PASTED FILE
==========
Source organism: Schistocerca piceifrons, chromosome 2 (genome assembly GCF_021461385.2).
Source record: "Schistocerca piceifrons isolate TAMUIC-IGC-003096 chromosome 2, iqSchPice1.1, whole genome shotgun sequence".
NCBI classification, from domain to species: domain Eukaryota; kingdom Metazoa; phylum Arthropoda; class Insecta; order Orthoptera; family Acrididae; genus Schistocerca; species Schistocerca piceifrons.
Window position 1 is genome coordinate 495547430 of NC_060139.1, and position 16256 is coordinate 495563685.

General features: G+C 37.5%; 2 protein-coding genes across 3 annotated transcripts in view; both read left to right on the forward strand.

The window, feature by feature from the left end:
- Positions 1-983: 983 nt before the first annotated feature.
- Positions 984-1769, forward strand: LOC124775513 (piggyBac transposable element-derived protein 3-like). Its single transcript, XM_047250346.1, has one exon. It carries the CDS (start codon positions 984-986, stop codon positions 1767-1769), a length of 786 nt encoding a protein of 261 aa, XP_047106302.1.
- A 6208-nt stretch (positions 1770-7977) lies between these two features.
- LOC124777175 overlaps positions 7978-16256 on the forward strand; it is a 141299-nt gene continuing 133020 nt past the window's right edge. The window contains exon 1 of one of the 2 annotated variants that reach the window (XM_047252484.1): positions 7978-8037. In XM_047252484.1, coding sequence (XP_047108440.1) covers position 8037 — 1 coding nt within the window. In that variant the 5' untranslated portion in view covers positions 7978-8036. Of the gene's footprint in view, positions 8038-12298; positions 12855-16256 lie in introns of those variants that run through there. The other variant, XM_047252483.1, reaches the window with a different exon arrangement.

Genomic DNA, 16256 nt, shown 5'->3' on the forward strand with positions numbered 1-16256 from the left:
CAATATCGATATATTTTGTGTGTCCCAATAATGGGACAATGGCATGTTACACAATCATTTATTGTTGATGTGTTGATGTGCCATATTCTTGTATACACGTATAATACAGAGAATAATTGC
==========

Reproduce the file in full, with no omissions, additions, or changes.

Source organism: Schistocerca piceifrons, chromosome 2 (genome assembly GCF_021461385.2).
Source record: "Schistocerca piceifrons isolate TAMUIC-IGC-003096 chromosome 2, iqSchPice1.1, whole genome shotgun sequence".
NCBI classification, from domain to species: domain Eukaryota; kingdom Metazoa; phylum Arthropoda; class Insecta; order Orthoptera; family Acrididae; genus Schistocerca; species Schistocerca piceifrons.
Window position 1 is genome coordinate 495547430 of NC_060139.1, and position 16256 is coordinate 495563685.

General features: G+C 37.5%; 2 protein-coding genes across 3 annotated transcripts in view; both read left to right on the forward strand.

The window, feature by feature from the left end:
- Positions 1-983: 983 nt before the first annotated feature.
- Positions 984-1769, forward strand: LOC124775513 (piggyBac transposable element-derived protein 3-like). Its single transcript, XM_047250346.1, has one exon. It carries the CDS (start codon positions 984-986, stop codon positions 1767-1769), a length of 786 nt encoding a protein of 261 aa, XP_047106302.1.
- A 6208-nt stretch (positions 1770-7977) lies between these two features.
- LOC124777175 overlaps positions 7978-16256 on the forward strand; it is a 141299-nt gene continuing 133020 nt past the window's right edge. The window contains exon 1 of one of the 2 annotated variants that reach the window (XM_047252484.1): positions 7978-8037. In XM_047252484.1, coding sequence (XP_047108440.1) covers position 8037 — 1 coding nt within the window. In that variant the 5' untranslated portion in view covers positions 7978-8036. Of the gene's footprint in view, positions 8038-12298; positions 12855-16256 lie in introns of those variants that run through there. The other variant, XM_047252483.1, reaches the window with a different exon arrangement.

Genomic DNA, 16256 nt, shown 5'->3' on the forward strand with positions numbered 1-16256 from the left:
CAATATCGATATATTTTGTGTGTCCCAATAATGGGACAATGGCATGTTACACAATCATTTATTGTTGATGTGTTGATGTGCCATATTCTTGTATACACGTATAATACAGAGAATAATTGC